Join Date: Jun 2005
Re: Dealing with sudden fear
Yes, although I think many people would misread this and think it's a game of "let's pretend", of trying to suspend disbelief. That's not it -- those games are matters of conscious thought. I am not sure how you cultivate this subconscious perception you're talking about, but in my limited experience it depends on the conviction that your training partners bring to practice.
I used to study shindo muso ryu jodo - jo vs. sword, the jo always wins. Or it's supposed to. In our practice, reishiki and correct form when ending the kata and withdrawing were at least as important as the kata itself, and my sensei was quite strict about this. One night we were practicing, me with jo and him with sword, and I made a mistake in withdrawing. He told me not to do it, but (I was very fuzzy-headed that night) on the next repetition of the kata, I made the same exact mistake -- basically withdrew my jo before he was out of range. The instant I started to make that motion, two things happened. I had the thought, with total conviction, "I'm dead" -- in a very literal sense, not meaning "I screwed up," but a complete and total certainty that I had just made a fatal mistake and was now going to die. And, as I thought that, my sensei stuck, full speed and full force. His strike stopped a millimeter, if that, from my ribs.
It is so hard to explain or analyze what happened. Did my conscious mind believe that he would harm me? Of course not. But my subconscious mind was completely convinced that I had just made a fatal mistake, and that whether I lived or died in this moment was entirely up to my opponent.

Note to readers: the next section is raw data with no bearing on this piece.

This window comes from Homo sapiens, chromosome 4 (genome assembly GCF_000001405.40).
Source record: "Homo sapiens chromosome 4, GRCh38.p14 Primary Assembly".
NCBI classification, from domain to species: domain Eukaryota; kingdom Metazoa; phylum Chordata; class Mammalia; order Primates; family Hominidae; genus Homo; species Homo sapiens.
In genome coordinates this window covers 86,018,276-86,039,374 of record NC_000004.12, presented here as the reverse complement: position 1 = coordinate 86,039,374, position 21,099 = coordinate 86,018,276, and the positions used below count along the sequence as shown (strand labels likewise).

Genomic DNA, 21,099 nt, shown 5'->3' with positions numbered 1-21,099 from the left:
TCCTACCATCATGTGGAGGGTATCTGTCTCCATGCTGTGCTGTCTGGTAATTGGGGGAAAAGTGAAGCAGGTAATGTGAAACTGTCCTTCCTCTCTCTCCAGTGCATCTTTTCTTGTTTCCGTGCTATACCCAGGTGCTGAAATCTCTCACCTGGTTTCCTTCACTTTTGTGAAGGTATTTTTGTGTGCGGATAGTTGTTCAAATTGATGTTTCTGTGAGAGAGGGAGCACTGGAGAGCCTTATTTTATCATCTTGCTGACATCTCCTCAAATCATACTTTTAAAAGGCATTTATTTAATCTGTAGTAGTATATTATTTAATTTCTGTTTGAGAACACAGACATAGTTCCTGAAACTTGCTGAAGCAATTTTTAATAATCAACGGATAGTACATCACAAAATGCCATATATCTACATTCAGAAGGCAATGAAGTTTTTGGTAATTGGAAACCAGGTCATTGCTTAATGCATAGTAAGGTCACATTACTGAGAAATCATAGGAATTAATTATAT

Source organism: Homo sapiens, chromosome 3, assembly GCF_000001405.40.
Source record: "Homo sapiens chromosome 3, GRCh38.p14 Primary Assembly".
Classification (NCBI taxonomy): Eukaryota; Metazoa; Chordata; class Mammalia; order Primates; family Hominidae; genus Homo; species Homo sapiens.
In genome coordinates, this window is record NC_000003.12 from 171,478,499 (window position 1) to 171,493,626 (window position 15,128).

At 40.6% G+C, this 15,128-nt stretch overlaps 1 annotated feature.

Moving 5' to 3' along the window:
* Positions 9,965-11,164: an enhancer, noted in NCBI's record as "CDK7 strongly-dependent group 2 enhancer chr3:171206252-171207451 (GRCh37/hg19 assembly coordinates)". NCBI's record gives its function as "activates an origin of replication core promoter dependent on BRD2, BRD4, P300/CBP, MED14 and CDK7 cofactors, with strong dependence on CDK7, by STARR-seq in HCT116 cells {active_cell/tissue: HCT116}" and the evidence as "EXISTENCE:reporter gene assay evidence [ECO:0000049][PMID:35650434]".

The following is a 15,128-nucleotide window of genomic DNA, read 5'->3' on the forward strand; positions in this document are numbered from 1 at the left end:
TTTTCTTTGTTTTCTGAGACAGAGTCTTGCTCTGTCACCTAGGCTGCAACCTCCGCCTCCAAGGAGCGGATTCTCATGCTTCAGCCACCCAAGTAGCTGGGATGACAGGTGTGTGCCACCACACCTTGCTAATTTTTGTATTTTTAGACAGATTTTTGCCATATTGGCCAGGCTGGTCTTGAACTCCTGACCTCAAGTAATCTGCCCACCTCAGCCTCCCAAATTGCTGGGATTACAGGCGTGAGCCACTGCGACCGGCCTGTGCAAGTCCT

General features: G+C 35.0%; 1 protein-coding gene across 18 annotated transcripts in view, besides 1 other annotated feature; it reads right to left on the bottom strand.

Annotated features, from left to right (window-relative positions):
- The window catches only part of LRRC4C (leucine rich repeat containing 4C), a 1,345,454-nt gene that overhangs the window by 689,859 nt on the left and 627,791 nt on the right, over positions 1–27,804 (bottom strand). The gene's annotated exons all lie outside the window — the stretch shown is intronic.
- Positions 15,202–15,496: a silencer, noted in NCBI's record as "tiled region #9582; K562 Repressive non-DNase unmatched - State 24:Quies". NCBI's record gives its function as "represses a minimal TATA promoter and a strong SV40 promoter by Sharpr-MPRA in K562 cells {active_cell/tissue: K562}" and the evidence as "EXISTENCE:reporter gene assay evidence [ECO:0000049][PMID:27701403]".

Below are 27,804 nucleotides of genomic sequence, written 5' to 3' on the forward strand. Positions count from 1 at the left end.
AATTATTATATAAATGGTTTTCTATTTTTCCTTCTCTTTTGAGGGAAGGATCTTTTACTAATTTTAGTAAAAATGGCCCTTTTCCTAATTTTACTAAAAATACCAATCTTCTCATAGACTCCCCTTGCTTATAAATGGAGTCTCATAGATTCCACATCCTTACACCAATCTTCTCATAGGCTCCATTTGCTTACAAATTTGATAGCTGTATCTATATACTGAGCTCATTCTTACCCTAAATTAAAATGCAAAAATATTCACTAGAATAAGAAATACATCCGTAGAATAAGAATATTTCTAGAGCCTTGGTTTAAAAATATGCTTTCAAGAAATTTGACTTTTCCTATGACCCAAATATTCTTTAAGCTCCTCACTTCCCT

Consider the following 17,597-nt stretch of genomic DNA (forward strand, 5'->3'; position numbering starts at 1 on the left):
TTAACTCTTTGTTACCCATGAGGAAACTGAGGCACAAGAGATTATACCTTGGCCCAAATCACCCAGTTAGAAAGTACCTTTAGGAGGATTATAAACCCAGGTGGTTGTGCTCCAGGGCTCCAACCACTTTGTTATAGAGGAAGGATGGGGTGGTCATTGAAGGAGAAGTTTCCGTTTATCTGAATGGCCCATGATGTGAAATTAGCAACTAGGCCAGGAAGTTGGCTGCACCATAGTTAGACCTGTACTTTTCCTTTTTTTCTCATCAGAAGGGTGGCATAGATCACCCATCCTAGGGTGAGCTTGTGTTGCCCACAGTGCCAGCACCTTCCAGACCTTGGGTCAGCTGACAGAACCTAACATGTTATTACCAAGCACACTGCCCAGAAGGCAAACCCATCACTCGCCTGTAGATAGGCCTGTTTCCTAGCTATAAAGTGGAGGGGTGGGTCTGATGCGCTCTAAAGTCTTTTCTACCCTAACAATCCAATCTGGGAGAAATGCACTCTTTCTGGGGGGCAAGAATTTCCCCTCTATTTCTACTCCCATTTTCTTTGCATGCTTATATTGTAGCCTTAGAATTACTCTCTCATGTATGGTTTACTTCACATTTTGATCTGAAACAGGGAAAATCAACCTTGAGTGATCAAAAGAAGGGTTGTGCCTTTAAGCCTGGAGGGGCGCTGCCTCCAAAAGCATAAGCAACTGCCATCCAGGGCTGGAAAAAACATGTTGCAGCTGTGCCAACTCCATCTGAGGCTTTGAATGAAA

Guess which mind was right?
It's a memory that I cherish. I also think, in some ways, that that experience is antithetical to the type of "training" that I sometimes hear described for "dealing with fear". I know that I noodge constantly about clarification of terms, but this one is as important as any. When people talk about "dealing with fear" as a goal, most of them really are trying to restore their mental comfort -- and the only way to do that is to convince yourself, rightly or wrongly, that there is no threat. You cannot be in a true state of fear and be comfortable in it -- repeated subjection to those conditions is one of the ways that PTSD happens (and PTSD is a normal reaction of a normal, mentally healthy individual to an abnormal situation). The solution to fear is to eliminate it, and there are healthy and unhealthy ways to do that.
I am glad you get that much out of your training. I feel like weapons training is extremely important in aikido because it can put you in that level of awareness and focus. So many people I see learn 'just enough' of their weapons kata to barely scrape by and get through the motions (on a test, for example). It is so obvious, you can see them pause at inappropriate places, look down at their feet trying to remember what's next, and then plod along with no thought to what they are doing and why. No spirit. Its dismaying. Your story just reminded me of another one. A friend of mine was preparing for his yondan aikido test many years ago. He was training in between classes with a very intense 5th dan. This 4th dan candidate was a very solid, intense, and talented aikidoka at the time. He started to review one of our jo kata, but was just going through the motions to make sure he could recall the movement order....not much intensity. His 5th dan partner, without saying a word, walked off the mat, went down to the changing room, put on his street clothes, went back upstairs, and walked out of the dojo. Shortly afterward he called my friend and told him if he wasn't going to take his training seriously they couldn't be on the mat together. This really stuck in my friends mind and, since then, he never 'went through the motions' while in the dojo again. This is an insane level to train at to most people, and very difficult to maintain (it requires help from your peers), but man...that guy is now one of the best martial artists I know, and is a very young and very talented 5th dan, and one of the people I respect most in life...both on and off the mat.